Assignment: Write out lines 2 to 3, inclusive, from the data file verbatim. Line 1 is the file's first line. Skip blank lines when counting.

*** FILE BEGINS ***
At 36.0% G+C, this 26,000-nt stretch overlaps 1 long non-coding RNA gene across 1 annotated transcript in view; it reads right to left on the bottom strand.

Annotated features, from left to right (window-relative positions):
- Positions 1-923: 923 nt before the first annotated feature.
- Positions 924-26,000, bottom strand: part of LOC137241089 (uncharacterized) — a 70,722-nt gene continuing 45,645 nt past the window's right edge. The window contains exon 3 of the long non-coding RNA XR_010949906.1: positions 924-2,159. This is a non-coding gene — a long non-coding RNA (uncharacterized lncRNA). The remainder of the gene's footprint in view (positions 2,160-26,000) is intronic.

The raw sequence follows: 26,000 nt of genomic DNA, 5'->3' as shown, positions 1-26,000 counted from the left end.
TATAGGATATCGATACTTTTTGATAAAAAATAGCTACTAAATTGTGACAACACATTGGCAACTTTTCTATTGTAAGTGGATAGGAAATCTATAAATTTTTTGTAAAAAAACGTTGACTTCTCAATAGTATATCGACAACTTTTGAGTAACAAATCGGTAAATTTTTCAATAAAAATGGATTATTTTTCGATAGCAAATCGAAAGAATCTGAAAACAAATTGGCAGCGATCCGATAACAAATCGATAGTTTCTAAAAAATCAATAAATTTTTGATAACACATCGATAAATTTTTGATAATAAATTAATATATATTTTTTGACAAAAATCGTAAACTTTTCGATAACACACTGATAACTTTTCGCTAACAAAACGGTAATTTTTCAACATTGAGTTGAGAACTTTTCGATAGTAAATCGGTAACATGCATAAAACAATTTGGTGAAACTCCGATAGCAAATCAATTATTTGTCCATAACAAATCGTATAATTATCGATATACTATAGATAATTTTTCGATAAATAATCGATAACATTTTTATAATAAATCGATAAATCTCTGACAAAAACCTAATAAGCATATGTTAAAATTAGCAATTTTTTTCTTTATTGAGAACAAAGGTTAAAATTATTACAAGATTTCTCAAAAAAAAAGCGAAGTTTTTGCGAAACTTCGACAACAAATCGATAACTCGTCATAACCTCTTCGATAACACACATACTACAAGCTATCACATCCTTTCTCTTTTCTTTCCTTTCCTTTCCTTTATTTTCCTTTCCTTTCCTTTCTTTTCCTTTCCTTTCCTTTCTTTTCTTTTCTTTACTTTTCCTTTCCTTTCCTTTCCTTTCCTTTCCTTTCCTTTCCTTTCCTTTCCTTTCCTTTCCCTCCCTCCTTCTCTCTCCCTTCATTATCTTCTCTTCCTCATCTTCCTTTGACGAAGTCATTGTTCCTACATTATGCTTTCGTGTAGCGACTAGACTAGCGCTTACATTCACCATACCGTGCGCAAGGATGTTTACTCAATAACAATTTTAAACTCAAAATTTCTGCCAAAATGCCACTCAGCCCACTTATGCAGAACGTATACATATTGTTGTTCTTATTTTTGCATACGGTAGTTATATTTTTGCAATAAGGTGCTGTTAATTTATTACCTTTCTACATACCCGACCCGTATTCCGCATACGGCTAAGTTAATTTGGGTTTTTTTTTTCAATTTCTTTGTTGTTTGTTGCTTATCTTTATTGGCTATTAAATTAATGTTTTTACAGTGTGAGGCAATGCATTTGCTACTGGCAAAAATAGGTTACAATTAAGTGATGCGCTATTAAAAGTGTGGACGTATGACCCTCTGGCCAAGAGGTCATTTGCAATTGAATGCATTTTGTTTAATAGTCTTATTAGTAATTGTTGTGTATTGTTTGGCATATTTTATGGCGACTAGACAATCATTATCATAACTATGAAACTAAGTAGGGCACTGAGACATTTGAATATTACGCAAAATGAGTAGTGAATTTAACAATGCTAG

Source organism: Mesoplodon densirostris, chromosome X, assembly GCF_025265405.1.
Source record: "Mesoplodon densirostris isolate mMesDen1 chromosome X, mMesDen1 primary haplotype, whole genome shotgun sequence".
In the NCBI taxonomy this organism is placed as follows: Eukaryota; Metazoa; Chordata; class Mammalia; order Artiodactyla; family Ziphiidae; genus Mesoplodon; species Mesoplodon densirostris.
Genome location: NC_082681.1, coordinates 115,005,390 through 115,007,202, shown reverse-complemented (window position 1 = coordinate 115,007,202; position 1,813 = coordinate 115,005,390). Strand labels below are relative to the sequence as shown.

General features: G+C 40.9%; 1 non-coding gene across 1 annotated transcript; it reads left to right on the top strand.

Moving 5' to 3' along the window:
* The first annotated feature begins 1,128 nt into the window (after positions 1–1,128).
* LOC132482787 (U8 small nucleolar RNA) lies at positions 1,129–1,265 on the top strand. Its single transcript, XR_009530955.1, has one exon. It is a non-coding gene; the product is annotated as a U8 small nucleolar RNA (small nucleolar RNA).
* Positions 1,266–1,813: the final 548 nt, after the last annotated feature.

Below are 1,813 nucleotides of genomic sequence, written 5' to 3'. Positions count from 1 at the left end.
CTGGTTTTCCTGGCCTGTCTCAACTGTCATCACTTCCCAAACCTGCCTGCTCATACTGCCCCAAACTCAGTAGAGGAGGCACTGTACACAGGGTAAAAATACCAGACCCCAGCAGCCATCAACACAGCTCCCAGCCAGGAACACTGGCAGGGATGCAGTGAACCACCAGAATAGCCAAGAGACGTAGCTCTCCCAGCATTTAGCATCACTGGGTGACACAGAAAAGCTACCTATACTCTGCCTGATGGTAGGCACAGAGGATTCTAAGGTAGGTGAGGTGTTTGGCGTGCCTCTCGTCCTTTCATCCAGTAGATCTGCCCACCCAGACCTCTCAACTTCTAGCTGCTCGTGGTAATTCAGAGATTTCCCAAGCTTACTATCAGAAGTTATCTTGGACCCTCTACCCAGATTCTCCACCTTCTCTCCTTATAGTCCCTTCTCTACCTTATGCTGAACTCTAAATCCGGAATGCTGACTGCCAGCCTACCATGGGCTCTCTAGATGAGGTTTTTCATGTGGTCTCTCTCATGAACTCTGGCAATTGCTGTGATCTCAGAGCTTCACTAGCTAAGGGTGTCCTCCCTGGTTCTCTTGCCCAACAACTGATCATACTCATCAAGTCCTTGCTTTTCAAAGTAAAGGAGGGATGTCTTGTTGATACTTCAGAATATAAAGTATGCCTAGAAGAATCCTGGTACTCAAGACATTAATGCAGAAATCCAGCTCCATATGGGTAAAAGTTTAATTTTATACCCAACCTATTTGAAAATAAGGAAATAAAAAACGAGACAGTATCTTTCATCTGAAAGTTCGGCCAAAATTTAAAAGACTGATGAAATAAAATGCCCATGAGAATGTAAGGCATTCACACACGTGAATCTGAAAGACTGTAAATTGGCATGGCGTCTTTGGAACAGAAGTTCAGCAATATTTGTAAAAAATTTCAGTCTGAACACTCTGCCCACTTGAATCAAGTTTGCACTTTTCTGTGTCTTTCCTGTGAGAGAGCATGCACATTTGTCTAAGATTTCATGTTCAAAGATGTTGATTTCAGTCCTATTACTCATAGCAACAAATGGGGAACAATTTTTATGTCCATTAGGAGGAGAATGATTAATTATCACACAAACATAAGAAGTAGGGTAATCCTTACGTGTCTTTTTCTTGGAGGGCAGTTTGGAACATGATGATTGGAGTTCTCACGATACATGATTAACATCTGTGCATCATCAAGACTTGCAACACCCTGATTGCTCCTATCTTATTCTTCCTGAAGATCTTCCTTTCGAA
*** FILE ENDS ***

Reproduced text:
Annotated features, from left to right (window-relative positions):
- Positions 1-923: 923 nt before the first annotated feature.